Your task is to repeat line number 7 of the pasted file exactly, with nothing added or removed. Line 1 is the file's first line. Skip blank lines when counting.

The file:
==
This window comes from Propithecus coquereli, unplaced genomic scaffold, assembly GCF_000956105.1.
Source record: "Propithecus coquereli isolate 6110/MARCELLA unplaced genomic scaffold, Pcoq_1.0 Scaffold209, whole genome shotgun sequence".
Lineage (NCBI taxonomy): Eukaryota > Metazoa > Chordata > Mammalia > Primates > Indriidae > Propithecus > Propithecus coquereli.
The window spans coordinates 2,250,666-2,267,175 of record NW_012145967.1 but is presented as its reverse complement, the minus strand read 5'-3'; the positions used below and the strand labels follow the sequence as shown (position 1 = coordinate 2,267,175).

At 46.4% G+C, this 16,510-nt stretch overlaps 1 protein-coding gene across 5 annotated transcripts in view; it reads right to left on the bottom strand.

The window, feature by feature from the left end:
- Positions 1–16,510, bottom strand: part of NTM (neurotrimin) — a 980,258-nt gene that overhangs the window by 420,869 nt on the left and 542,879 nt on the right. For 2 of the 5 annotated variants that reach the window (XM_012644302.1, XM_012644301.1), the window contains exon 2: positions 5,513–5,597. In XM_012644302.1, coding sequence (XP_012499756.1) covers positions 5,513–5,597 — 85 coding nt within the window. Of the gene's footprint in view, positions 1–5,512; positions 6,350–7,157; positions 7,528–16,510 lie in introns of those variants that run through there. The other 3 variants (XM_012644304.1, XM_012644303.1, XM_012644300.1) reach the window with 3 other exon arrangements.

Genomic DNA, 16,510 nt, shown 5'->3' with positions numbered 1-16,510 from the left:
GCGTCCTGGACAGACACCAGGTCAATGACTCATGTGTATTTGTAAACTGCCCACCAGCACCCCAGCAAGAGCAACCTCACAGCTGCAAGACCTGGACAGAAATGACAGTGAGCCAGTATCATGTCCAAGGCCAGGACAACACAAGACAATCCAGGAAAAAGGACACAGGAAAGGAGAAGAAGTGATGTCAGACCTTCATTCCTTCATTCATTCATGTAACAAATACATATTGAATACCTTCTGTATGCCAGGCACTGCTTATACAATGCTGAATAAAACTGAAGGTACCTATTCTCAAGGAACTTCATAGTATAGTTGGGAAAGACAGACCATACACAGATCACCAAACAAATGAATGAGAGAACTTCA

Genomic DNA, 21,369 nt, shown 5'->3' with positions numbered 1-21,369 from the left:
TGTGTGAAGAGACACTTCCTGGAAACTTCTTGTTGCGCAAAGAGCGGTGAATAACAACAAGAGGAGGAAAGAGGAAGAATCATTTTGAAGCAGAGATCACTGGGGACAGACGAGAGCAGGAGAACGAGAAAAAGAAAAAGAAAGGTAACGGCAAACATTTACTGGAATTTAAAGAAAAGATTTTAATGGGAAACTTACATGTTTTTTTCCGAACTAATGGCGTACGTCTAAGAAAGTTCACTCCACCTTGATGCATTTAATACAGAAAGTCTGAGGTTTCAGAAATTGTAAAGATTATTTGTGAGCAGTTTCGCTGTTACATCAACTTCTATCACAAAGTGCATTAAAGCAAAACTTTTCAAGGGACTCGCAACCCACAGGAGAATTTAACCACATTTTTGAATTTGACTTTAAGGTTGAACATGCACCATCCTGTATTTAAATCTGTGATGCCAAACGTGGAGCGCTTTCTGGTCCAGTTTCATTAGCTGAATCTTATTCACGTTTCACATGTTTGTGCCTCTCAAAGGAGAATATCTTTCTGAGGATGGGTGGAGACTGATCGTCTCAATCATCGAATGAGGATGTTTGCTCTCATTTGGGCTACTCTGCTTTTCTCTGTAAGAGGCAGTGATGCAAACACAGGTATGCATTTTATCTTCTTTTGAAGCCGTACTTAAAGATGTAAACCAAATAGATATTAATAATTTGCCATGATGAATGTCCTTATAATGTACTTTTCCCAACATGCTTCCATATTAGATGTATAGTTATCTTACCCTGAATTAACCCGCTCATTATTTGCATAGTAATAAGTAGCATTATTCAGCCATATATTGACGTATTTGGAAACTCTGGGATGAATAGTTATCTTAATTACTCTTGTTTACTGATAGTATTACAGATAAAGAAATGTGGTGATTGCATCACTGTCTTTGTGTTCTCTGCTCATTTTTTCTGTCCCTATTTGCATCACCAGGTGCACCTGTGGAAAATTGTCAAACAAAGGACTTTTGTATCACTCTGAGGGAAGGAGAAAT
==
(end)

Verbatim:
- Positions 1–16,510, bottom strand: part of NTM (neurotrimin) — a 980,258-nt gene that overhangs the window by 420,869 nt on the left and 542,879 nt on the right. For 2 of the 5 annotated variants that reach the window (XM_012644302.1, XM_012644301.1), the window contains exon 2: positions 5,513–5,597. In XM_012644302.1, coding sequence (XP_012499756.1) covers positions 5,513–5,597 — 85 coding nt within the window. Of the gene's footprint in view, positions 1–5,512; positions 6,350–7,157; positions 7,528–16,510 lie in introns of those variants that run through there. The other 3 variants (XM_012644304.1, XM_012644303.1, XM_012644300.1) reach the window with 3 other exon arrangements.